The charts below are compiled from data available at Templar Gridwatch. It shows the hourly, daily and seasonal fluctuations in solar and wind generation plotted every 5 minutes for (a) 30 days and (b) for a whole year from April 21st 2018. Yes, that is more than 100,000 data points!

Wind (Green), Solar (Yellow) and Total (Red) renewable energy generation for the days since April 21st 2018

Wind (Green), Solar (Yellow) and Total (Red) renewable energy generation for 30 days following April 21st 2018. The annual average (~6 GW) is shown as black dotted line.

Slide7

Wind (Green), Solar (Yellow) and Total (Red) renewable energy generation for the 365 days since April 21st 2018. The annual average (~6 GW) is shown as black dotted line.

An average of 6 GW is a lot of power. But suppose we could store some of this energy and use it when we wanted to rather than when nature supplied it. In other words:

Why don’t we just build a big battery?

It turns out we need quite a big battery!

How big a battery would be need?

The graphs below shows a nominal ‘demand’ for electrical energy (blue) and the electrical energy made available by the vagaries of nature (red) over periods of 30 days and 100 days respectively. I didn’t draw the whole year graph because one cannot see anything clearly on it!

The demand curve is a continuous demand for 3 GW of electrical power with a daily peak demand of 9 GW. This choice of demand curve is arbitrary, but it represents the kind of contribution we would like to be able to get from any energy source – its availability would ideally follow typical demand.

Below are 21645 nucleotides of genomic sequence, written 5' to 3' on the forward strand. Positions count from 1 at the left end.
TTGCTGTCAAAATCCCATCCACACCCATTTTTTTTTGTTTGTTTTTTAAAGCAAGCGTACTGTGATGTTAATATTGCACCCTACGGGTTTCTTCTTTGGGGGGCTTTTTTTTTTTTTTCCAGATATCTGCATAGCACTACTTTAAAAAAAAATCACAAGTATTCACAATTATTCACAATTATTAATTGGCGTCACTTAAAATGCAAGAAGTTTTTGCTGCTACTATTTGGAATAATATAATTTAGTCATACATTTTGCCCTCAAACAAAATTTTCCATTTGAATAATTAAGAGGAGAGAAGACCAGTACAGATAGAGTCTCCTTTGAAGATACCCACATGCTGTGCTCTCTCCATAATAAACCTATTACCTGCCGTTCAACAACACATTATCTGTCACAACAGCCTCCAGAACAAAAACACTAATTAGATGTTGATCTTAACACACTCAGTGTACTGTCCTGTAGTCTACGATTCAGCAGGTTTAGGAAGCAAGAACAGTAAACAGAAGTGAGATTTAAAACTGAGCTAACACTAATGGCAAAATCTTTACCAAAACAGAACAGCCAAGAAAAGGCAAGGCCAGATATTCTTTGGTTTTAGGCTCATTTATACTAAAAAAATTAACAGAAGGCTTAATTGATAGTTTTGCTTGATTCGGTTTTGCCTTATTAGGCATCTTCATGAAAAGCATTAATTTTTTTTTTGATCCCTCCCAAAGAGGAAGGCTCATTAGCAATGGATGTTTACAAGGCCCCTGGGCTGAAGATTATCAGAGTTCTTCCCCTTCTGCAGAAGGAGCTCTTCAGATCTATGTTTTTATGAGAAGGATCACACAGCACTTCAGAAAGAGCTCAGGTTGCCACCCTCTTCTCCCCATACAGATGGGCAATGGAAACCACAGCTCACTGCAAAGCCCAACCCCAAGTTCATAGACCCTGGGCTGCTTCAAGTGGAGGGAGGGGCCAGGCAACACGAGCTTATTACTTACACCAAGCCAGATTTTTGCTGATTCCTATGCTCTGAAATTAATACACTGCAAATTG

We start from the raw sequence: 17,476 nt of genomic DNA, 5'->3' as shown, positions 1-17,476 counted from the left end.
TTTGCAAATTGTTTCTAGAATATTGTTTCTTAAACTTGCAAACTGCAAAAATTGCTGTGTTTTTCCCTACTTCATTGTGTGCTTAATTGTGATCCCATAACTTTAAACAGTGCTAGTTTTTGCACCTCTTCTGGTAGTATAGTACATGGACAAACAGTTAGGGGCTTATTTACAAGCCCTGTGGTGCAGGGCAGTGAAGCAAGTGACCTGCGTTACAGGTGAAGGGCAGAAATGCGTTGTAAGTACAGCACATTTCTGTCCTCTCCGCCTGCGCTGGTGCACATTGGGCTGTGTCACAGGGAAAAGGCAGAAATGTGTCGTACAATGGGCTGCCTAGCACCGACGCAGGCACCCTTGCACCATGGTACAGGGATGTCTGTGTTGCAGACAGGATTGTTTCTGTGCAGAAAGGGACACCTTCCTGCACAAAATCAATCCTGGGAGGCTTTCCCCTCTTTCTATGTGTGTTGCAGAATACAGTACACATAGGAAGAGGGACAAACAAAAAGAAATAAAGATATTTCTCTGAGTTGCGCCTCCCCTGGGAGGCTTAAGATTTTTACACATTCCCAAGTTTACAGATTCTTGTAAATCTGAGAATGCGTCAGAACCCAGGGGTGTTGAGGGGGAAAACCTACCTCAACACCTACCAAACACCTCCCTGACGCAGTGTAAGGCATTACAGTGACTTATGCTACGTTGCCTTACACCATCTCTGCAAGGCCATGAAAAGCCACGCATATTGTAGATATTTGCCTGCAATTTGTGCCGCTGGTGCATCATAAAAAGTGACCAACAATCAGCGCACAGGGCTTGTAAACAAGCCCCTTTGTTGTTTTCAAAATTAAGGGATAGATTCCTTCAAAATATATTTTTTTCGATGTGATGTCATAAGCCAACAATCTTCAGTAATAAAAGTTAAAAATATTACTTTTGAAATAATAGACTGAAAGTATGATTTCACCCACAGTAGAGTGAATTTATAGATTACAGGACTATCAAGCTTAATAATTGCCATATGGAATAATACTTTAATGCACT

Slide8

Slide9

We can see that the renewable supply already has daily peaks in spring and summer due to the solar energy contribution.

The role of a big battery would be cope to with the difference between demand and supply. The figures below show the difference between my putative demand curve and supply, over periods of 30 days and a whole year.

Slide10

Slide11

I have drawn black dotted lines showing when the difference between demand and supply exceeds 5 GW one way or another. In spring and summer this catches most of the variations. So let’s imagine a battery that could store or release energy at a rate of 5 GW.

What storage capacity would the battery need to have? As a guess, I have done calculations for a battery that could store or release 5 GW of generated power for 5 hours i.e. a battery with a capacity of 5 GW x 5 hours = 25 GWh. We’ll look later to see if this is too much or too little.

How would such a battery perform?

So, how would such a battery affect the ability of wind and solar to deliver a specified demand?

To assess this I used the nominal ‘demand‘ I sketched at the top of this article – a demand for  3 GW continuously, but with a daily peak in demand to 9 GW – quite a severe challenge.

The two graphs below show the energy that would be stored in the battery for 30 days after 21 April 2018, and then for the whole following year.

  • When the battery is full then supply is exceeding demand and the excess is available for immediate use.
  • When the battery is empty then supply is simply whatever the elements have given us.
  • When the battery is in-between fully-charged and empty, then it is actively storing or supplying energy.

Slide12

Over 30 days (above) the battery spends most of its time empty, but over a full year (below), the battery is put to extensive use.

Slide13

How to measure performance?

To assess the performance of the battery I looked at how the renewable energy available last year would meet a levels of constant demand from 1 GW up to 10 GW with different sizes of battery. I consider battery sizes from zero (no storage) in 5 GWh steps up to our 25 GWh battery. The results are shown below:

Slide15It is clear that the first 5 GWh of storage makes the biggest difference.

Then I tried modelling several levels of variable demand: a combination of 3 GW of continuous demand with an increasingly large daily variation – up to a peak of 9 GW. This is a much more realistic demand curve.Slide17

Once again the first 5 GWh of storage makes a big difference for all the demand curves and the incremental benefit of bigger batteries is progressively smaller.

So based on the above analysis, I am going to consider a battery with 5 GWh of storage – but able to charge or discharge at a rate of 5 GW. But here is the big question: